“This Directive applies to equipment for use outdoors listed in Articles 12 and 13 and defined in Annex I.”


According to Article 12, equipment subject to noise limits include:

  • Builders hoists for the transport of goods
  • Compaction machines
  • Hand-held concrete-breakers and picks,
  • Construction winches
  • Dozers
  • Dumpers

Please visit the Noise Emission in the Environment Directive to read the details.

Product Examples

There are 57 types of equipment covered by the directive, mainly used on construction sites, parks, gardens, and landfills.

Here are some examples of products that fall under the Noise Emission in the Environment Directive:

  • Dozers
  • Dumpers
  • Excavators
  • Lawn trimmers
  • Power generators

Note that the directive doesn’t cover equipment used as a means of transport of goods or passengers or for military purposes.

Learn More

Gas & Pressure Equipment

Gas Appliances Regulation

The Gas Appliances Regulation covers a wide range of household appliances function by means of burning gaseous fuels for the purpose of cooking, heating, refrigerating, lighting, and washing. The regulation establishes harmonized standards and procedures from the aspects of design, structure, and safety.

Conformity with the Gas Appliances Regulation requires Notified Body involvement.

Product Scope

We quote from Articles 1 and 2 of the Directive:


Article 1

“This Regulation applies to appliances and fittings.”

Article 2

“ ‘appliances’ means appliances burning gaseous fuels used for cooking, refrigeration, air-conditioning, space heating, hot water production, lighting or washing, and also forced draught burners and heating bodies to be equipped with such burners.“


Product Examples

Here are some examples of products that fall under the scope of the Gas Appliances Regulation:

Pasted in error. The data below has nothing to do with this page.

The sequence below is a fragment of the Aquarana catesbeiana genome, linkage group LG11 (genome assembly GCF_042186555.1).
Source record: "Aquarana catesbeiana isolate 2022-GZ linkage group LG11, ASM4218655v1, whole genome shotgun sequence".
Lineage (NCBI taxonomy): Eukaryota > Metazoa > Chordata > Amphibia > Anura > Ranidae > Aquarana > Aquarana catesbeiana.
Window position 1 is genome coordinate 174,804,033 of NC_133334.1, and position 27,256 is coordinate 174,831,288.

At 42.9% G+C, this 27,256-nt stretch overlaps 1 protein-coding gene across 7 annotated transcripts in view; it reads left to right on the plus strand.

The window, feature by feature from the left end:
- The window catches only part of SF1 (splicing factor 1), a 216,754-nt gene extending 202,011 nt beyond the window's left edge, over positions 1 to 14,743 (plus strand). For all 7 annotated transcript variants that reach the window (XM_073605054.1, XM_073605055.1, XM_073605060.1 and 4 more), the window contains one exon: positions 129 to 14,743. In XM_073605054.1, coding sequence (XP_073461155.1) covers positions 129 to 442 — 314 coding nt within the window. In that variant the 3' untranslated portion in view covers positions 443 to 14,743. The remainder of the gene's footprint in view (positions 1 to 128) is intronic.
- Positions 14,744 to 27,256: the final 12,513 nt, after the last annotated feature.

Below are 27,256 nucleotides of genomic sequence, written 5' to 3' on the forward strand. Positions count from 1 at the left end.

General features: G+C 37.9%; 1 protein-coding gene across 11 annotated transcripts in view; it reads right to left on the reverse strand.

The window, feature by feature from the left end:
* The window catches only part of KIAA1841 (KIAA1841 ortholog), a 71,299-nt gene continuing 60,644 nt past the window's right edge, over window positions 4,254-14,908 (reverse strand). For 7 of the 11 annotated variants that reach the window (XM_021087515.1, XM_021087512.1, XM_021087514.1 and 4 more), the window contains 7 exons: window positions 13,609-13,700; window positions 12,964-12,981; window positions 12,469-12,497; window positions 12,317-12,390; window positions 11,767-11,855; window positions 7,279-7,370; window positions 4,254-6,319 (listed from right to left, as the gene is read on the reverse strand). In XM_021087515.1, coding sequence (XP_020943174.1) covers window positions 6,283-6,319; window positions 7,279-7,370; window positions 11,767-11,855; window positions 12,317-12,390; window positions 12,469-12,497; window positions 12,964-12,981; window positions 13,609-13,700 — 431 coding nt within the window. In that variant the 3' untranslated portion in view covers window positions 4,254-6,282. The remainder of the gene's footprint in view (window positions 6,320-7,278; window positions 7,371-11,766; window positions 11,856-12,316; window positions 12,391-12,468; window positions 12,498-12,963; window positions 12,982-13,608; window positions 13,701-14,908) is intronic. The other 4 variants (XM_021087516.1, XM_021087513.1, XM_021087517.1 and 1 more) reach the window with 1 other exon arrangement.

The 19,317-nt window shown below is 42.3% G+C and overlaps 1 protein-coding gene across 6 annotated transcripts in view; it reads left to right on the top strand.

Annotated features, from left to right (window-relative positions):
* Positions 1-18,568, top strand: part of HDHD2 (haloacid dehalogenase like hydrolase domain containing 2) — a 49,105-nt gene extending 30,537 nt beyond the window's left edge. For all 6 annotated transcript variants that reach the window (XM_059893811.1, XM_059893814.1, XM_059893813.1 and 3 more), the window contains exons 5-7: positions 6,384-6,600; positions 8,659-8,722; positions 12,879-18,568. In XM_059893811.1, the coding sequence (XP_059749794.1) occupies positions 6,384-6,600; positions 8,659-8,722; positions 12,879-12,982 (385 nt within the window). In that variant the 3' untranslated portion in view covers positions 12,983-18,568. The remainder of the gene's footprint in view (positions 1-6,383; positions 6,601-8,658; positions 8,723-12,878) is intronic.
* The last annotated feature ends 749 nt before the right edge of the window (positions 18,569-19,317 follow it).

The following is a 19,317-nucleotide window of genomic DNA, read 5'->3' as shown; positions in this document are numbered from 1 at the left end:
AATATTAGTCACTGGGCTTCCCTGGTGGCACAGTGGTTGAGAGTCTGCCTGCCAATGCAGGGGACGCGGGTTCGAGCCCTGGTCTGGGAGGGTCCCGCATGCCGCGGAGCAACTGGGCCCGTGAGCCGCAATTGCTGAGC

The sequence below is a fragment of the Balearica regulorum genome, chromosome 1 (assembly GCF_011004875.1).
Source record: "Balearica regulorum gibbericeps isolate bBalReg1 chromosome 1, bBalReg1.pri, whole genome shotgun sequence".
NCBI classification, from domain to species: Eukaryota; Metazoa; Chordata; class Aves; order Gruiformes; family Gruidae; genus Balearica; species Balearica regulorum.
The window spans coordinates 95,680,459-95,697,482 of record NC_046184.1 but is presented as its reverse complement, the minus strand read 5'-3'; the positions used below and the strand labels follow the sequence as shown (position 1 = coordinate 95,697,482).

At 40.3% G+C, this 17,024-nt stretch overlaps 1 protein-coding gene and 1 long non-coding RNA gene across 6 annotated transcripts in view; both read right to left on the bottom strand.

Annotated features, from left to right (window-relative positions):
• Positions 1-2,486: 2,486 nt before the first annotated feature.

• Space heating machines
  • Cooking machines
  • Water heating machines

Note that the regulation doesn’t cover appliances designed to be used in industrial premises.

Harmonised Standards (Examples)

a. EN 26: Gas-fired Instantaneous Water Heaters for Sanitary Uses Production, Fitted with Atmospheric Burners

b. EN 30: Domestic Cooking Appliances Burning Gas – Part 1-1: Safety – General

c. EN 203: Gas Heated Catering Equipment – Part 1: General Safety Rules

Learn More

Pressure Equipment Directive

The Pressure Equipment Directive regulates pressure equipment and assemblies with a maximum allowable pressure greater than 0.5 bar gauge in terms of safety requirements, product design, and manufacturing procedures.

The directive classifies pressure equipment into four categories, ranging from I to IV. The hazardous levels are arranged in ascending order. Conformity with the directive requires Notified Body involvement. Note, however, for a product classified under the category I is generally optional.

Product Scope

We quote from Articles 1 and 2 of the Directive:


Article 1

“This Directive shall apply to the design, manufacture, and conformity assessment of pressure equipment and assemblies with a maximum allowable pressure PS greater than 0,5 bar.”

Article 2

“ ‘pressure equipment’ means vessels, piping, safety accessories, and pressure accessories, including, where applicable, elements attached to pressurised parts, such as flanges, nozzles, couplings, supports, lifting lugs.”


Product Examples

Here are some examples of products regulated by the Pressure Equipment Directive:

  • Pressure vessels
  • Shell and water tube boilers
  • Process pipe works
  • Relief valves

Harmonised Standards (Examples)

a. EN 334: Gas Pressure Regulators for Inlet Pressures Up to 100 Bar

b. EN 12178: Refrigerating Systems and Heat Pumps – Liquid Level Indicating Devices – Requirements, Testing, and Marking

c. EN 12778: Cookware – Pressure cookers for domestic use

Learn More

Simple Pressure Vessels Directive